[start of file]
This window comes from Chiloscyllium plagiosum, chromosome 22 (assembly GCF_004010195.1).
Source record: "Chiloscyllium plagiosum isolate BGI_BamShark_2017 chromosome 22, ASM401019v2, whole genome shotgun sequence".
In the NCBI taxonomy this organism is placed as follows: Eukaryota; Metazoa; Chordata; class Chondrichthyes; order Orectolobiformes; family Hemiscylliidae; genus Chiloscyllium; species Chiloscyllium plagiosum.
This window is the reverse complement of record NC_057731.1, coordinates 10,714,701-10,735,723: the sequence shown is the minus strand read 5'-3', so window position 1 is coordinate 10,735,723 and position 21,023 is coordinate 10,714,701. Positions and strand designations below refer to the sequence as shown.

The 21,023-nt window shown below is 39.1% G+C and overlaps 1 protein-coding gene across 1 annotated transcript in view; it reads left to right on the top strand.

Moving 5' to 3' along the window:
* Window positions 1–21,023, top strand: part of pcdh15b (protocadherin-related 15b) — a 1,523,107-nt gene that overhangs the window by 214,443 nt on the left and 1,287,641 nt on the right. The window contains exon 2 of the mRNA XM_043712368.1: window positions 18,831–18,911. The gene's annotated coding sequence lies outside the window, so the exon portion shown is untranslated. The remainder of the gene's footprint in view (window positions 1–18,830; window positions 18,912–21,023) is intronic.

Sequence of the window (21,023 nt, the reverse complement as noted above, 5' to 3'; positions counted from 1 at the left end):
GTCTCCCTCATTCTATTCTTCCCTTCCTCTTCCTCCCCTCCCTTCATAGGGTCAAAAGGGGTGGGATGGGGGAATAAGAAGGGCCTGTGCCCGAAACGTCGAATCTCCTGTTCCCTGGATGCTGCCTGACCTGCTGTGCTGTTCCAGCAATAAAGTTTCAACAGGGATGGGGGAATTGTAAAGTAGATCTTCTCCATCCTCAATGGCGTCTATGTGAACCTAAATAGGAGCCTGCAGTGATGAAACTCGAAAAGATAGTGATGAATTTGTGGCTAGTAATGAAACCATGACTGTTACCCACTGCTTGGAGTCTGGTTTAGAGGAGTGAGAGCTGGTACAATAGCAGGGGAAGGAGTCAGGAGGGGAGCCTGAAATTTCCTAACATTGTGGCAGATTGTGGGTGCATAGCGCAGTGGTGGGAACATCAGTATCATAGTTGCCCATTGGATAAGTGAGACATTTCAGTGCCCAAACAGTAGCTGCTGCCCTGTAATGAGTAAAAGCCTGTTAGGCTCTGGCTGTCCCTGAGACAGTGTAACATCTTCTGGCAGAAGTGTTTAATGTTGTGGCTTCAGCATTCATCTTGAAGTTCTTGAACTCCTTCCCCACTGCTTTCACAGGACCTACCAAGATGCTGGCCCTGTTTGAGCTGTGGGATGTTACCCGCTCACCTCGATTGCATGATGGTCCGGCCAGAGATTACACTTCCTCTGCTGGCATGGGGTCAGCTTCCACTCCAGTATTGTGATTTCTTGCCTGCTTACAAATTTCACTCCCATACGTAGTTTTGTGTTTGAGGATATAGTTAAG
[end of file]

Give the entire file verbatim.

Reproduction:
This window comes from Chiloscyllium plagiosum, chromosome 22 (assembly GCF_004010195.1).
Source record: "Chiloscyllium plagiosum isolate BGI_BamShark_2017 chromosome 22, ASM401019v2, whole genome shotgun sequence".
In the NCBI taxonomy this organism is placed as follows: Eukaryota; Metazoa; Chordata; class Chondrichthyes; order Orectolobiformes; family Hemiscylliidae; genus Chiloscyllium; species Chiloscyllium plagiosum.
This window is the reverse complement of record NC_057731.1, coordinates 10,714,701-10,735,723: the sequence shown is the minus strand read 5'-3', so window position 1 is coordinate 10,735,723 and position 21,023 is coordinate 10,714,701. Positions and strand designations below refer to the sequence as shown.

The 21,023-nt window shown below is 39.1% G+C and overlaps 1 protein-coding gene across 1 annotated transcript in view; it reads left to right on the top strand.

Moving 5' to 3' along the window:
* Window positions 1–21,023, top strand: part of pcdh15b (protocadherin-related 15b) — a 1,523,107-nt gene that overhangs the window by 214,443 nt on the left and 1,287,641 nt on the right. The window contains exon 2 of the mRNA XM_043712368.1: window positions 18,831–18,911. The gene's annotated coding sequence lies outside the window, so the exon portion shown is untranslated. The remainder of the gene's footprint in view (window positions 1–18,830; window positions 18,912–21,023) is intronic.

Sequence of the window (21,023 nt, the reverse complement as noted above, 5' to 3'; positions counted from 1 at the left end):
GTCTCCCTCATTCTATTCTTCCCTTCCTCTTCCTCCCCTCCCTTCATAGGGTCAAAAGGGGTGGGATGGGGGAATAAGAAGGGCCTGTGCCCGAAACGTCGAATCTCCTGTTCCCTGGATGCTGCCTGACCTGCTGTGCTGTTCCAGCAATAAAGTTTCAACAGGGATGGGGGAATTGTAAAGTAGATCTTCTCCATCCTCAATGGCGTCTATGTGAACCTAAATAGGAGCCTGCAGTGATGAAACTCGAAAAGATAGTGATGAATTTGTGGCTAGTAATGAAACCATGACTGTTACCCACTGCTTGGAGTCTGGTTTAGAGGAGTGAGAGCTGGTACAATAGCAGGGGAAGGAGTCAGGAGGGGAGCCTGAAATTTCCTAACATTGTGGCAGATTGTGGGTGCATAGCGCAGTGGTGGGAACATCAGTATCATAGTTGCCCATTGGATAAGTGAGACATTTCAGTGCCCAAACAGTAGCTGCTGCCCTGTAATGAGTAAAAGCCTGTTAGGCTCTGGCTGTCCCTGAGACAGTGTAACATCTTCTGGCAGAAGTGTTTAATGTTGTGGCTTCAGCATTCATCTTGAAGTTCTTGAACTCCTTCCCCACTGCTTTCACAGGACCTACCAAGATGCTGGCCCTGTTTGAGCTGTGGGATGTTACCCGCTCACCTCGATTGCATGATGGTCCGGCCAGAGATTACACTTCCTCTGCTGGCATGGGGTCAGCTTCCACTCCAGTATTGTGATTTCTTGCCTGCTTACAAATTTCACTCCCATACGTAGTTTTGTGTTTGAGGATATAGTTAAG